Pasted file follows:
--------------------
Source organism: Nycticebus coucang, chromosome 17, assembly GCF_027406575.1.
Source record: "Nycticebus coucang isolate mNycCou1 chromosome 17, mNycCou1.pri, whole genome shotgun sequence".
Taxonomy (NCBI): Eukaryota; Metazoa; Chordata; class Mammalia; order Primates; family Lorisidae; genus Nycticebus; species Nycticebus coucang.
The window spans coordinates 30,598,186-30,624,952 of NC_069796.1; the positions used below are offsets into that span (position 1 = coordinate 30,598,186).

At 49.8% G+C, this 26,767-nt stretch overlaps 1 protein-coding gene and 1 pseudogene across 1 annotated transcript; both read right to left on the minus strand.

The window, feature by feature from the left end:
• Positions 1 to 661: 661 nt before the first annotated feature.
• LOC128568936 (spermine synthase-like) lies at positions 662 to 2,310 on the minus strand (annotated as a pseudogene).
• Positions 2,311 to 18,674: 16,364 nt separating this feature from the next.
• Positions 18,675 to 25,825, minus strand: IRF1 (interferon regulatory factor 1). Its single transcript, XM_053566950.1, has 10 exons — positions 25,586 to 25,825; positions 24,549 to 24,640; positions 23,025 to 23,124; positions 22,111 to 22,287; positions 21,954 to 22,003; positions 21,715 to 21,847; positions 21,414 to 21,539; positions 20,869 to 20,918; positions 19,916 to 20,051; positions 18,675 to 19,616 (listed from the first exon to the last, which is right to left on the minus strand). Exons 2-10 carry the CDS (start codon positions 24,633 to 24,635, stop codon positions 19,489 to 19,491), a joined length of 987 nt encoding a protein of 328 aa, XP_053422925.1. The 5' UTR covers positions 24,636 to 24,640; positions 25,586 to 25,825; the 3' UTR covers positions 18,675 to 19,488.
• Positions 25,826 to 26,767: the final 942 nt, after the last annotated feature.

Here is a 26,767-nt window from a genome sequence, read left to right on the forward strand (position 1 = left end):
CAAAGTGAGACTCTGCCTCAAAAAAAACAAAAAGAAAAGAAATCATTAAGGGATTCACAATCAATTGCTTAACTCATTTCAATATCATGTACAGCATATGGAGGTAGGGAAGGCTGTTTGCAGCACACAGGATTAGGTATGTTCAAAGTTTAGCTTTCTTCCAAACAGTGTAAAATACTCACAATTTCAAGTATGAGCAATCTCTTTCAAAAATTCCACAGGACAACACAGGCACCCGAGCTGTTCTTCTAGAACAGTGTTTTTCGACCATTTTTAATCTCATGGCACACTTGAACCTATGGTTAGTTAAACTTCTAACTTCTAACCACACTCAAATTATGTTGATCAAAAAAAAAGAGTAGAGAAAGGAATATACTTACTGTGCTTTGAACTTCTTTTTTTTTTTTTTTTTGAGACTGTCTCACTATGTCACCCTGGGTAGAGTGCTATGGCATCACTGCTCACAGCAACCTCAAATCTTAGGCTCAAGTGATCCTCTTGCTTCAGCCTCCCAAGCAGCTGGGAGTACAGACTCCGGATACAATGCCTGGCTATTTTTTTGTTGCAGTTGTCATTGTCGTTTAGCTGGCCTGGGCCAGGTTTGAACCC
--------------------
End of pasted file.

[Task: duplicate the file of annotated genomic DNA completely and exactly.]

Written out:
Source organism: Nycticebus coucang, chromosome 17, assembly GCF_027406575.1.
Source record: "Nycticebus coucang isolate mNycCou1 chromosome 17, mNycCou1.pri, whole genome shotgun sequence".
Taxonomy (NCBI): Eukaryota; Metazoa; Chordata; class Mammalia; order Primates; family Lorisidae; genus Nycticebus; species Nycticebus coucang.
The window spans coordinates 30,598,186-30,624,952 of NC_069796.1; the positions used below are offsets into that span (position 1 = coordinate 30,598,186).

At 49.8% G+C, this 26,767-nt stretch overlaps 1 protein-coding gene and 1 pseudogene across 1 annotated transcript; both read right to left on the minus strand.

The window, feature by feature from the left end:
• Positions 1 to 661: 661 nt before the first annotated feature.
• LOC128568936 (spermine synthase-like) lies at positions 662 to 2,310 on the minus strand (annotated as a pseudogene).
• Positions 2,311 to 18,674: 16,364 nt separating this feature from the next.
• Positions 18,675 to 25,825, minus strand: IRF1 (interferon regulatory factor 1). Its single transcript, XM_053566950.1, has 10 exons — positions 25,586 to 25,825; positions 24,549 to 24,640; positions 23,025 to 23,124; positions 22,111 to 22,287; positions 21,954 to 22,003; positions 21,715 to 21,847; positions 21,414 to 21,539; positions 20,869 to 20,918; positions 19,916 to 20,051; positions 18,675 to 19,616 (listed from the first exon to the last, which is right to left on the minus strand). Exons 2-10 carry the CDS (start codon positions 24,633 to 24,635, stop codon positions 19,489 to 19,491), a joined length of 987 nt encoding a protein of 328 aa, XP_053422925.1. The 5' UTR covers positions 24,636 to 24,640; positions 25,586 to 25,825; the 3' UTR covers positions 18,675 to 19,488.
• Positions 25,826 to 26,767: the final 942 nt, after the last annotated feature.

Here is a 26,767-nt window from a genome sequence, read left to right on the forward strand (position 1 = left end):
CAAAGTGAGACTCTGCCTCAAAAAAAACAAAAAGAAAAGAAATCATTAAGGGATTCACAATCAATTGCTTAACTCATTTCAATATCATGTACAGCATATGGAGGTAGGGAAGGCTGTTTGCAGCACACAGGATTAGGTATGTTCAAAGTTTAGCTTTCTTCCAAACAGTGTAAAATACTCACAATTTCAAGTATGAGCAATCTCTTTCAAAAATTCCACAGGACAACACAGGCACCCGAGCTGTTCTTCTAGAACAGTGTTTTTCGACCATTTTTAATCTCATGGCACACTTGAACCTATGGTTAGTTAAACTTCTAACTTCTAACCACACTCAAATTATGTTGATCAAAAAAAAAGAGTAGAGAAAGGAATATACTTACTGTGCTTTGAACTTCTTTTTTTTTTTTTTTTTGAGACTGTCTCACTATGTCACCCTGGGTAGAGTGCTATGGCATCACTGCTCACAGCAACCTCAAATCTTAGGCTCAAGTGATCCTCTTGCTTCAGCCTCCCAAGCAGCTGGGAGTACAGACTCCGGATACAATGCCTGGCTATTTTTTTGTTGCAGTTGTCATTGTCGTTTAGCTGGCCTGGGCCAGGTTTGAACCC